The Ebers Papyrus

The Ebers Papyrus is written in hieratic Egyptian writing and represents the most extensive and best-preserved record of ancient Egyptian medicine known. An ancient Egyptian medical papyrus of herbal knowledge combining herbal remedies with magic spells. Among the oldest and most important medical papyri of ancient Egypt. 

The scroll contains some 700 magical formulas and folk remedies. It contains many incantations meant to turn away disease-causing demons and there is also evidence of a long tradition of empiricism.

The Ebers Papyrus
The Ebers Papyrus

The papyrus contains a “treatise on the heart”. It notes that the heart is the centre of the blood supply, with vessels attached for every member of the body.

The Egyptians seem to have known little about the kidneys and made the heart the meeting point of a number of vessels which carried all the fluids of the body—blood, tears, urine and semen.

Mental disorders are detailed in a chapter of the papyrus called the Book of Hearts. Disorders such as depression and dementia are covered. The descriptions of these disorders suggest that Egyptians conceived of mental and physical diseases in much the same way.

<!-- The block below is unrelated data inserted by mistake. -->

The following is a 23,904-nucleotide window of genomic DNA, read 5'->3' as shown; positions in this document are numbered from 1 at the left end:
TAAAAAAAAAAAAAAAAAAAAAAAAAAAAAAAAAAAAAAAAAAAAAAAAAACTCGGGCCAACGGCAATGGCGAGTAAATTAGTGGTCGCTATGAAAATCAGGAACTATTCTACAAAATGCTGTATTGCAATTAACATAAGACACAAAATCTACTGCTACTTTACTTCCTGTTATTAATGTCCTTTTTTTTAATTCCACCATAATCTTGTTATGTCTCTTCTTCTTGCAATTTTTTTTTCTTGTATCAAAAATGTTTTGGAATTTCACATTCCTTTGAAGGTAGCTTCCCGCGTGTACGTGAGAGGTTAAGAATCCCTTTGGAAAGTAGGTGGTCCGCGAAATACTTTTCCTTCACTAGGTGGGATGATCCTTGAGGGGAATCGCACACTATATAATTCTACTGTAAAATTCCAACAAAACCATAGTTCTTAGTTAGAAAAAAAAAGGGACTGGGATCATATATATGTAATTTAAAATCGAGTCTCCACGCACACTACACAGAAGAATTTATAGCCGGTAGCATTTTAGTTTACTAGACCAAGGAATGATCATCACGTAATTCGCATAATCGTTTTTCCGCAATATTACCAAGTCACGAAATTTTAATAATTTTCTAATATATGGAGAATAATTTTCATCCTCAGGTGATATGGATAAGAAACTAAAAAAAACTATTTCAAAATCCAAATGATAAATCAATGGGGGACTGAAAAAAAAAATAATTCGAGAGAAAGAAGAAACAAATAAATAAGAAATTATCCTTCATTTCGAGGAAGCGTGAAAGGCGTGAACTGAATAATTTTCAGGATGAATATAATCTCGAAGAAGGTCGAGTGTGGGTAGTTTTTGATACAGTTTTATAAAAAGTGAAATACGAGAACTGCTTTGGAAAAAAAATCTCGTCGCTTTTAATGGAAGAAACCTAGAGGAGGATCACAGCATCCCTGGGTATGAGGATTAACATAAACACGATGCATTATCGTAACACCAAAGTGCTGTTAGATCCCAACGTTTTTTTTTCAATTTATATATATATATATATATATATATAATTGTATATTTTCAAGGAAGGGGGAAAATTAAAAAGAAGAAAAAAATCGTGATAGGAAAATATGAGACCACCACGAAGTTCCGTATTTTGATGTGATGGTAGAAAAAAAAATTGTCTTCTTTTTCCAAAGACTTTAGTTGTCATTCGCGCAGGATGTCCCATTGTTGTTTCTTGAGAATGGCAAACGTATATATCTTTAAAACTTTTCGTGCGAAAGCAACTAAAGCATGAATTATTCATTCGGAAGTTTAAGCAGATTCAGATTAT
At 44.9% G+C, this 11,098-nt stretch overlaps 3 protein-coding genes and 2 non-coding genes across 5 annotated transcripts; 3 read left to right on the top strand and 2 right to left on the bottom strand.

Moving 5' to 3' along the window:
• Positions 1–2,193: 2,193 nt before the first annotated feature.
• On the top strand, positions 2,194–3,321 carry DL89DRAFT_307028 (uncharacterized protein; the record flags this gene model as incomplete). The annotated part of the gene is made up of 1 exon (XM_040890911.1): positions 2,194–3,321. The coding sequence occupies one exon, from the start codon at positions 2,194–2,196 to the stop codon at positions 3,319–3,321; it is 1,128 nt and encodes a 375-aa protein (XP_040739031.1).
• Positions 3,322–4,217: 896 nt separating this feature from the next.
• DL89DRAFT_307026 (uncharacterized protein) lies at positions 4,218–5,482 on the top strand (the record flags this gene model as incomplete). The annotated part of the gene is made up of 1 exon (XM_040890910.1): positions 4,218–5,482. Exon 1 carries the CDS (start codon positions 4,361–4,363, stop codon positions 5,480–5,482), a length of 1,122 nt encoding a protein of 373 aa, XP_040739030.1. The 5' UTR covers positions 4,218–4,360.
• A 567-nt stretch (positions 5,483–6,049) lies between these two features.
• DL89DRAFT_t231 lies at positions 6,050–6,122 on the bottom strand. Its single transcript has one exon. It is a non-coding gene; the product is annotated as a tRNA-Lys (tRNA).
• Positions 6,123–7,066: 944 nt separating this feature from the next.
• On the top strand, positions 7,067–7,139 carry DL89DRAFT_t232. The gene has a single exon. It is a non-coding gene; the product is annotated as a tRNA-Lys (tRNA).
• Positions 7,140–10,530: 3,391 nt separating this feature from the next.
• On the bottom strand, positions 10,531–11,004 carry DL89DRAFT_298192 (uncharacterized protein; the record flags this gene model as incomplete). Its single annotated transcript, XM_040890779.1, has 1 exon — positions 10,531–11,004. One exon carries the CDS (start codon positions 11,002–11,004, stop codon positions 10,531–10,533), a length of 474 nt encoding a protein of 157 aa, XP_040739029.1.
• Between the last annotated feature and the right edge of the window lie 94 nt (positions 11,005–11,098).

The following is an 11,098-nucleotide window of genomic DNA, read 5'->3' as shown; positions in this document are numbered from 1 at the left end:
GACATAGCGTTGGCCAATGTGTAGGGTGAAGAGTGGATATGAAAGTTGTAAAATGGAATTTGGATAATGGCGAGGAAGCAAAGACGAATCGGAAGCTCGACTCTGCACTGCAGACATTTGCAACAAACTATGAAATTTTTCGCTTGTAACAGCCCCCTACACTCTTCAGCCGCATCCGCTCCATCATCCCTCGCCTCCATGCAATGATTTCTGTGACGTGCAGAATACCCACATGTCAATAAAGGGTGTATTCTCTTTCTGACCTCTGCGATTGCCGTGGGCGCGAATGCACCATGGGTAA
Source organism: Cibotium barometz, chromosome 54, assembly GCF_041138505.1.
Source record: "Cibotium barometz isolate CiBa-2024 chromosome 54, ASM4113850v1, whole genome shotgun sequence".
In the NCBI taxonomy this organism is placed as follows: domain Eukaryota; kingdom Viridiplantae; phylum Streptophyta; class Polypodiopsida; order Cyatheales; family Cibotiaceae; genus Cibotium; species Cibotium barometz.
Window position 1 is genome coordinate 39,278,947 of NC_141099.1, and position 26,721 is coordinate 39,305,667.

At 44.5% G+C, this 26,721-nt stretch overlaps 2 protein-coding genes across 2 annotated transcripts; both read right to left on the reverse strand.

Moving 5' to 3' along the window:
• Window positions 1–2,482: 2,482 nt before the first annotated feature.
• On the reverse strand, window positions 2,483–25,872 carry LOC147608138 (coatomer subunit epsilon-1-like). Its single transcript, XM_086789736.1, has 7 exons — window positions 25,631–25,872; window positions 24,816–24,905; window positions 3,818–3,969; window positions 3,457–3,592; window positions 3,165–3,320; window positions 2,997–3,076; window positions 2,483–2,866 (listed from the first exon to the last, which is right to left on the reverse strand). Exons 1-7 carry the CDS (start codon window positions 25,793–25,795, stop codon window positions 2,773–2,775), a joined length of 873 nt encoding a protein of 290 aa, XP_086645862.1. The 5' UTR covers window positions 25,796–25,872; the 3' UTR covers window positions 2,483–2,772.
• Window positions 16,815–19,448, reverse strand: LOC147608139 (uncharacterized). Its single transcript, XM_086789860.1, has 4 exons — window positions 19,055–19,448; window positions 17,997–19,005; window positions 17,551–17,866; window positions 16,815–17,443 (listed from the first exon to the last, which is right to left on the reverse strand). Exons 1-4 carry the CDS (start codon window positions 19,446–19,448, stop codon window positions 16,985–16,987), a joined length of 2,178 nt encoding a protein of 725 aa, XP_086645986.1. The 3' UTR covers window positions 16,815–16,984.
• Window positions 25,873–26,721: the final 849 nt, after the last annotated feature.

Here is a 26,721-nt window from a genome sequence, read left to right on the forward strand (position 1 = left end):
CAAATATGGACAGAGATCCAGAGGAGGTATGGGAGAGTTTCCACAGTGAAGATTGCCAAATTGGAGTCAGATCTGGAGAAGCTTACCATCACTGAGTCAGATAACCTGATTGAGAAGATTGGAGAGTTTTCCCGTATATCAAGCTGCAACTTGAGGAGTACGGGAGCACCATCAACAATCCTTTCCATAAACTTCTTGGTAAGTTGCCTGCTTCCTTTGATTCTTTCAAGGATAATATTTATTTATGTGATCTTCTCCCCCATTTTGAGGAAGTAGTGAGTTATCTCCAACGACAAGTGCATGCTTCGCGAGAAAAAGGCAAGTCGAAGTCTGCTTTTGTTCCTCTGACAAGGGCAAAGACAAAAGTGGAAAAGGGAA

The papyrus contains chapters on contraception, diagnosis of pregnancy and other gynecological matters, intestinal disease and parasites, eye and skin problems, dentistry and the surgical treatment of abscesses and tumors, bone-setting, and burns.

Medicine in Ancient Egypt, from “The History of Medicine”, 1952
Medicine in Ancient Egypt, from “The History of Medicine”, 1952. Robert Thom (American, 1915-1979)

An Egyptian physician of the 18th Dynasty (ca. 1550-1292 BC), clothed in clean white linen and a wig, as became the dignity of his status, is confronted with a patient having symptoms of lockjaw (described in an ancient scroll now known as the Edwin Smith papyrus). With sure, sympathetic hands, the physician treats the patient, who is supported by a “brick chair.” Directions for treatment appear on the scroll held by his assistant. Specially trained priests observe prescribed magico-religious rites. Egyptian medicine occupied a dominant position in the world of the ancients for 2500 years.

The “channel theory” was prevalent at the time of writing of the Ebers papyrus; it suggested that unimpeded flow of bodily fluids is a prerequisite for good health.

It may be considered a precursor of ancient Greek humeral pathology and the subsequently established theory of the four humors, providing a historical connection between Ancient Egypt, ancient Greece, and medieval medicine.

It dates to the New Kingdom, 18th Dynasty, around 1550 BC. Now in the University Library, Leipzig.